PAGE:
In part 1 of this two-part series on photosensors, I described the major characteristics of photosensors and ended with a problem: suppose we have a classroom in which we want to begin dimming the row of fluorescent lighting fixtures adjacent to a series of windows when daylight levels reach 150 percent of design light levels. What kind of photosensor will we need?
Since students perform stationary, critical tasks, the lighting system will need to maintain a target light level; a closed-loop system may be the appropriate one here. As a closed-loop system, the sensor should have a 60- to 100-degree field of view. Light levels are typically controlled at less than 100 foot-candles (fc), so a sensor with a 1–500 light level response would be appropriate. The sensor should provide automatic photopic correction.
Now that we have selected our photosensor, we encounter another challenge: where are we going to put it?
Photosensor placement is one of the most important aspects of daylight harvesting control and, to a significant extent, what makes it as much an art as a science. Manufacturers provide detailed guidance on proper placement of their products, which may be supported by the general rules of thumb, as follows.
Photosensors should be placed where they can view a good representation of available daylight. The daylight input to the sensor should be stronger than the electric lighting so that variance in daylight levels can be detected easily. The sensor should be placed so that, if it does not receive sufficient light, it can be recalibrated at its location.
Whether the sensor is open- or closed-loop will largely affect its optimal placement. Of the two, closed-loop is more challenging because there is less margin for error. First, the closed-loop photosensor will need to be installed in the zone it controls. The sensor must be aimed at a task surface or an interior wall so that it can measure combined electric light and daylight that is reflected from the surface. The field of view should be unobstructed and large enough to measure light levels on a good representation of the daylight available in the space, but it should not see direct sunlight or have a direct view of light sources in indirect or direct/indirect lighting fixtures. In the latter case, one solution might be to mount the sensor in the lighting fixture itself. If lighting shelves are used to increase daylight penetration from windows, consider putting the sensor above the shelf pointing down so that it detects daylight reflected from the top of the shelf.
If the photosensor is closed-loop and ceiling-mounted, one rule of thumb is to place the photosensor at a distance from the window equal to about two-thirds the depth of the daylight-control zone. If there is one major task area, the sensor could be mounted over the task. Beware of task areas that receive direct sunlight, have sunlight reflected from highly reflective surfaces, or have dark, shaded areas. Similarly, beware of task areas where surfaces are constantly changing—such as high-reflectance papers being placed on a low-reflectance desktop—as this will affect photosensor readings.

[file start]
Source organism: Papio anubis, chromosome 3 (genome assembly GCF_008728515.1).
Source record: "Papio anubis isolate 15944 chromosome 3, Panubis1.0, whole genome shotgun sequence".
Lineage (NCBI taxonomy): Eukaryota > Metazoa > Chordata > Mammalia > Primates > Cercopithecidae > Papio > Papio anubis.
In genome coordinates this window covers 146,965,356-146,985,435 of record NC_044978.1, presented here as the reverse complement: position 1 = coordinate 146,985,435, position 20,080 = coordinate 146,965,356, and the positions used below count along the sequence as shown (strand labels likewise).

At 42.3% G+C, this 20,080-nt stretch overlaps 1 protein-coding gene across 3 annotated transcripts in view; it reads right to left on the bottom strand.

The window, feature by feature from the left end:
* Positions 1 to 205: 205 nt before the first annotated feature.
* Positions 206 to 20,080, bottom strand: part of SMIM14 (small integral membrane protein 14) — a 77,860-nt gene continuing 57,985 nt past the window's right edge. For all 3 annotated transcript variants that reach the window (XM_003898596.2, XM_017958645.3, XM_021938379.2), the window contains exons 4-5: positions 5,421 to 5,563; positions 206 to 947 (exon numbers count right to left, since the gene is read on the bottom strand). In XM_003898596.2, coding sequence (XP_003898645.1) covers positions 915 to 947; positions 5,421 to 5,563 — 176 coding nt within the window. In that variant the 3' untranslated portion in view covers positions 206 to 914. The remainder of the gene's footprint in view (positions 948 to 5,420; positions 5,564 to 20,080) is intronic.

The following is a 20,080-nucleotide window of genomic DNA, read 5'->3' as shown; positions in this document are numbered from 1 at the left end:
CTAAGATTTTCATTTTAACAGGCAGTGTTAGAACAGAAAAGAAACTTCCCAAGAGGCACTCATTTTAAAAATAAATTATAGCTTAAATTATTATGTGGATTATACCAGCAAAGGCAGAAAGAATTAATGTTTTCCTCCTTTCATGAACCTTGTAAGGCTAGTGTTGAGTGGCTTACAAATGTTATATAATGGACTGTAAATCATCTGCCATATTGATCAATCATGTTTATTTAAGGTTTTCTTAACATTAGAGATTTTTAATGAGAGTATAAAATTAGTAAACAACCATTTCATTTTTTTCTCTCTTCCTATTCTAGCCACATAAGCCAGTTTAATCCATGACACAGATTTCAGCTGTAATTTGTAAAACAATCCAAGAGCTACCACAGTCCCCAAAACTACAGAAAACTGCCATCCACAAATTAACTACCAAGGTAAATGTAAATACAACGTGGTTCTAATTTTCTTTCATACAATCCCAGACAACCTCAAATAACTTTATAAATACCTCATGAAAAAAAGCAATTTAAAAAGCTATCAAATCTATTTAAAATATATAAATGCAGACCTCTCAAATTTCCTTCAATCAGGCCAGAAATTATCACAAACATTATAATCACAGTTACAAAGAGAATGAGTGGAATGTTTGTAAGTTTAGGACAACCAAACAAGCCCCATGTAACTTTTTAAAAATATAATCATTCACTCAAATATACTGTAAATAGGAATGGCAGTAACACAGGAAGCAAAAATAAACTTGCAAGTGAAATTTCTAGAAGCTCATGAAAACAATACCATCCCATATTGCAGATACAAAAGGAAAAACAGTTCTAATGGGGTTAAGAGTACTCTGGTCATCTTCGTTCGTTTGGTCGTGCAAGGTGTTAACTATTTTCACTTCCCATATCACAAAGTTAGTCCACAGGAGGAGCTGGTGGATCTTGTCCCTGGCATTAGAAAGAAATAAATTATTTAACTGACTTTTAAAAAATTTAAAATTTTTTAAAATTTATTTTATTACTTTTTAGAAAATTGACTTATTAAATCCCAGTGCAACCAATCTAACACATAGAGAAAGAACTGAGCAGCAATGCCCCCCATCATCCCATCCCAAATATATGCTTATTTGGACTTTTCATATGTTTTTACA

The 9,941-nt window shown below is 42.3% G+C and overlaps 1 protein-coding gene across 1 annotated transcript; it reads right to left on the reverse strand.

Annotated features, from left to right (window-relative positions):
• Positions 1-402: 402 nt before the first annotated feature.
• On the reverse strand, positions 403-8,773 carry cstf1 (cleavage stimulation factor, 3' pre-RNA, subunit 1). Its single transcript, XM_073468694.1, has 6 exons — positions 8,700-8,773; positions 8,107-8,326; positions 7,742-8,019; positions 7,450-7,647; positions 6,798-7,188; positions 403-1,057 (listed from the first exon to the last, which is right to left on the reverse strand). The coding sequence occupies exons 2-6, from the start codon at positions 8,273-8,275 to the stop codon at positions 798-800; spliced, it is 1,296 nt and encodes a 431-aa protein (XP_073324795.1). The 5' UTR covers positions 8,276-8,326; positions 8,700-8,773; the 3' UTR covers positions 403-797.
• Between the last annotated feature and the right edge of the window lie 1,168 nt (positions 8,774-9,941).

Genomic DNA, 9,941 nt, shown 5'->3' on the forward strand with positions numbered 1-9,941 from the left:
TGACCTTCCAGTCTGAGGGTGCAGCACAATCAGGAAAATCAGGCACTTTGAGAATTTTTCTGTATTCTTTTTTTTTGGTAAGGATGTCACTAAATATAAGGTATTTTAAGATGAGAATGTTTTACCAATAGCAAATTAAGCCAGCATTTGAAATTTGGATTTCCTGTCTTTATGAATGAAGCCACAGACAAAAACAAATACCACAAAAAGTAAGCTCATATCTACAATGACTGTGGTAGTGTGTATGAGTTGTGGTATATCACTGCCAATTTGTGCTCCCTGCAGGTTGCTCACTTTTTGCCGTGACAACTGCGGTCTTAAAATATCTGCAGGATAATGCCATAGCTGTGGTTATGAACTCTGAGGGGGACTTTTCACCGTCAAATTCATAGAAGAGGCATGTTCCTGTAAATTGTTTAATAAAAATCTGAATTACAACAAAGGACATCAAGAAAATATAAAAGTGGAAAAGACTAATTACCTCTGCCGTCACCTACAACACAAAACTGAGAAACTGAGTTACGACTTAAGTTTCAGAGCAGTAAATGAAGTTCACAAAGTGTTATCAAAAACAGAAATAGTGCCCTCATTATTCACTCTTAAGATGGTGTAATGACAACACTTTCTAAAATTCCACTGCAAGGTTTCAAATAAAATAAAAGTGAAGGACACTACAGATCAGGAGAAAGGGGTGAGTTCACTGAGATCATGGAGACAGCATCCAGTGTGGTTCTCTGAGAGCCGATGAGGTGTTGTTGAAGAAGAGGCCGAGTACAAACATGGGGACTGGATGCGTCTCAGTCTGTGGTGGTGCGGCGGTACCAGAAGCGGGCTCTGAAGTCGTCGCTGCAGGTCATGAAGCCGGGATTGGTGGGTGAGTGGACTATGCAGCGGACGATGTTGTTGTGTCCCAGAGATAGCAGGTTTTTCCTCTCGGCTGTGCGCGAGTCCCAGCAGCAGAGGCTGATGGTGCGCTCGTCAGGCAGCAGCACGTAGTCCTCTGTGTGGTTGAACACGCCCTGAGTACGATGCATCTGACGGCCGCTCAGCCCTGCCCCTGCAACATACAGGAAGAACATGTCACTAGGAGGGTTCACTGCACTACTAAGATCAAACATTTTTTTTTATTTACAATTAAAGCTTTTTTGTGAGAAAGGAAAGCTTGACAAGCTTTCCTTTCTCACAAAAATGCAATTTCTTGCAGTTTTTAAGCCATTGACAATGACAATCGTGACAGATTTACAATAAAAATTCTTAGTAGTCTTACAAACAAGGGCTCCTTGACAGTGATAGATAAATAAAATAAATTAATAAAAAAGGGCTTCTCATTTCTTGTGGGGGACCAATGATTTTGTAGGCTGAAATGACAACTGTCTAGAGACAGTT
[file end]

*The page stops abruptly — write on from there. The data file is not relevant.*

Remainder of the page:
If there are several task areas with some distance between them, there are three schools of thought. If we can easily estimate which task area receives the most typical amount of daylight, we could place the sensor over that area. If we want to be conservative, we could instead place the sensor over the task area that gets the least daylight. And if the owner is willing to invest in an optimal solution, multiple sensors could be used that provide multiple inputs to a controller that makes decisions accordingly, or the sensors could each control its own zone in the space.
Open-loop sensors are easier to place, because they are located on top of the building or inside a daylight aperture looking out. The sensor should always face away from the lights being controlled. If the sensor is intended to work with a skylight, the photosensor should be installed under the skylight, not above it. This protects the sensor from the elements and ensures that it sees daylight through the glazing, including any collected dirt. If the sensor is mounted in a skylight well, make sure it is mounted far enough away from the nearest face of the well to prevent being affected by shadows and looking north to prevent the photosensor being overwhelmed from direct daylight. If the sensor is mounted outdoors, beware of obstructions that can cast shadows or otherwise affect performance.
For help, consult the manufacturer. The Sensor Placement and Orientation Tool (SPOT), a photosensor placement software package, provides independent assistance and is available for free at www.archenergy.com/SPOT.
Thanks to Solayappan Alagappan of Philips, Norm Dittmann of PLC-Multipoint, Bob Freshman of Leviton and Daniel Trevino of WattStopper for their assistance in developing this article.
DILOUIE, a lighting industry journalist, analyst and marketing consultant, is principal of ZING Communications. He can be reached at www.zinginc.com.